Updates, updates! Myself, along with eight other volunteers from the Singida and Katesh regions, have been working hard to prepare for our upcoming Girls Conference. It will begin next Wednesday in Singida town. Each volunteer will bring five girls from their local secondary school to town for a four-day seminar dealing with women’s empowerment, life skills, HIV/AIDS education and women’s health. Joseph and I will be facilitating the session on goal setting and role models, and I, of course, will be leading the condom demonstrations (it’s kind of my “thing” these days). I’m excited for the girls. For those that are coming from more rural villages, this could be their first time to leave the village. Just exposing them to a world outside the ville will be valuable and the last day will include a panel of women who all work outside the home. I will most definitely let y’all know how it goes, hopefully with lots of pictures, too!
September 10th was significant for two reasons: one, I turned 25. (Thankfully, no quarter-life crises yet…knock on wood!) Last year, I celebrated my birthday with several other volunteers. It was fun- we raged. This year, however, I was happy to spend the bday in the village because it also just so happened to be Eid, the Islamic holiday that breaks the 30 day fast of Ramadan. Ramadan is always scheduled according to the lunar calendar. No one ever knows until a few days prior, when exactly it will be. So it was hugely coincidental that it fell on my birthday this year and let me tell you, Muslims throw down for Eid. Goats were slaughtered and folks feasted. Even the Christian population gets into it. Of course they don’t celebrate in the day’s events, per se, but the feeling of festivity is definitely contagious and permeated the entire village. I went to my friend, Mama Bilali’s house and ate with her family. It was great way to spend the day.
Other big news: Joe announced to me that he has begun looking for a wife. That’s huge news. After over a year of spending almost everyday together, Joe has definitely taken on the role of little bro, here in the village and I’m excited for him. I wish I could say I’m nothing but happy for him, but I’ll admit that the prospect isn’t entirely thrilling. When he explained how things will happen, it surprised me (but perhaps shouldn’t have), that the proposal, engagement and marriage will all progress very traditionally. He will choose a girl much younger than himself, most likely one of my students from Form 4, he will negotiate a price of cows with her father and the terms of the deal will be finalized with little input from the girl. I don’t know, I guess I just expected Joe to be different. He’s heard me preach about women’s empowerment and gender equality for over a year, now. He knows I wholeheartedly disagree with the concept of bride-price, but he here is, perpetuating the old-as-time practice. I can’t entirely blame him. After all society’s perspective hasn’t yet changed enough to where marriage without first negotiating a bride-price is even an option. Of course I want to Joe to be able to marry. I just wish it could be different.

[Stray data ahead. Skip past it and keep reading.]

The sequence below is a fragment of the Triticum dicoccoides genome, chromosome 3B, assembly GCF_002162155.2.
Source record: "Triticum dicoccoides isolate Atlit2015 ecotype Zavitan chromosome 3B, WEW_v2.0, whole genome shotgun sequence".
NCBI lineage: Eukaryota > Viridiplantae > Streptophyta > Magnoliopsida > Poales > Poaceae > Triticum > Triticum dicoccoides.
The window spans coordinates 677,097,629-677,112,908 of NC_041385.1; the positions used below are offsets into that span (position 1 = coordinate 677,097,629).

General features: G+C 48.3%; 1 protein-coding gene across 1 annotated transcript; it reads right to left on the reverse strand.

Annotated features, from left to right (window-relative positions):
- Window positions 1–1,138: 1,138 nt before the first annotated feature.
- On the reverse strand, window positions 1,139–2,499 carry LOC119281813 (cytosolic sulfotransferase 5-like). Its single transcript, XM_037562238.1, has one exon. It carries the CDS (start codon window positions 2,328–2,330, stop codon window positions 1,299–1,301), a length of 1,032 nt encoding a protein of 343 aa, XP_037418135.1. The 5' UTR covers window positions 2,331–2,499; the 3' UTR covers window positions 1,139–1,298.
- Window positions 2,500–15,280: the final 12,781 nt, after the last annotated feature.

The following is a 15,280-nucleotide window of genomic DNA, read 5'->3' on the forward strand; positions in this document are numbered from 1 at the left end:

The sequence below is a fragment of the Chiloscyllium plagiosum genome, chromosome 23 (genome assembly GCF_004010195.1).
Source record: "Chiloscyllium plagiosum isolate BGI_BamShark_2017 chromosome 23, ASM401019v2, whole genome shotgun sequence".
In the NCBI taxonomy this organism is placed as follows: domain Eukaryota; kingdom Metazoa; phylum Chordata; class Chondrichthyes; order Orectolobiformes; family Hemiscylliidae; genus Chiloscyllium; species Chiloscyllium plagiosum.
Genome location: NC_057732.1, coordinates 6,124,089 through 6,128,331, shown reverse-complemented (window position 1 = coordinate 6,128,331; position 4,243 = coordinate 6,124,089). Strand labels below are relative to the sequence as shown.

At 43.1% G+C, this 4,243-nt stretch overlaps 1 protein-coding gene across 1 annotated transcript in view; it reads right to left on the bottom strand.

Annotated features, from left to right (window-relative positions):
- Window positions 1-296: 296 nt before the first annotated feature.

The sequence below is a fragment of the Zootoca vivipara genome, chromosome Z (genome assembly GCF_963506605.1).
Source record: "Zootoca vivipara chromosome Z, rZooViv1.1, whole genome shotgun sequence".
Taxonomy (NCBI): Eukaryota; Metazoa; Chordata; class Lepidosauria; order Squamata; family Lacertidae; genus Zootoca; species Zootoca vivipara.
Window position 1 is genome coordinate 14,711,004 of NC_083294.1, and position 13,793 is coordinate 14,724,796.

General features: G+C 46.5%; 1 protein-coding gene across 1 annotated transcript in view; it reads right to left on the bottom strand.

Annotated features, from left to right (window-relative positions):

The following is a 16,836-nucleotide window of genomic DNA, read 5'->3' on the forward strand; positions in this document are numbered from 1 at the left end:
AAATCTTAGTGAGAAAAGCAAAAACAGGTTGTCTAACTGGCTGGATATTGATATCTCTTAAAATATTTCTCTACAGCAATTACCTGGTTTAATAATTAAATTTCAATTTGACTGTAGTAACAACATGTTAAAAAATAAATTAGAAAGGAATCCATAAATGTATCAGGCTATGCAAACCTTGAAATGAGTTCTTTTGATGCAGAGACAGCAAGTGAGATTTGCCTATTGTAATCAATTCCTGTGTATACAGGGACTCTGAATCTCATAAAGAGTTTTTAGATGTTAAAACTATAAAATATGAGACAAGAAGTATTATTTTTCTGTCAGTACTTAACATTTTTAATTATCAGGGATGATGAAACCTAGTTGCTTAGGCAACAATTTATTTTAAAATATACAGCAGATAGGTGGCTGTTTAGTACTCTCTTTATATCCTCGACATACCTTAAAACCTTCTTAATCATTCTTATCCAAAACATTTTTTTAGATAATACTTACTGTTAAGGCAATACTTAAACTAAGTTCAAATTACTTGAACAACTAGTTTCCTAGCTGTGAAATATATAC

Graduation at Masinda, the secondary school where I teach, was great. The ceremony took place under a large thatched banda that the students had built and decorated the week before. They had prepared a play about HIV/AIDS and even sang some songs. Then each was presented with a diploma. Mzee Mkuki, my baba, served as the guest of honor. I was so proud to see each of my students march up to shake hands with the dignitaries and receive a diploma. After all, I have been with these kids for a full year and it was special to see them finish school. Joshua, Joe’s little brother, was among the graduates and I’ve never seen Mama Mickah smile so big.
Nyika, the dog, has taken to stealing my underwear when he’s bored. It began one day while I was doing laundry. Apparently, the attention he was receiving wasn’t doing it for him because out of nowhere, he races off towards the center of Ihanja, a pair of my bright green and polka dot panties in his mouth. I took off after him and thankfully, caught him before he made it to the cluster of little shops where people hang out. Then, just last week a little kid who I didn’t recognize came to my house and knocked on my door. I answered it and he handed me a dirty bra covered in sand. He simply goes, “Your dog is a thief” and walked away. Nyika sat there grinning, watching the whole thing. Jeeeeeeeze…
I plan on spending this month working on my village projects. With school out and no Peace Corps seminars/workshops in the nearby future, I’ll be able to focus all my energy on my chicken and OVC projects. I’ll also be getting ready for my trip back to the States. As the rainy season will most likely start in my absence, I’m going to try and have my shamba planted before I leave. We’ll see if that happens, it may be too soon. Oddly enough, I will also put up the few Christmas decorations I have as I will not be returning to Tanzania until the beginning of December and I would love to come home to a festive house!
Thank y’all again for the continued support from home. The letters, cards, packages and facebook messages are always appreciated! XOXO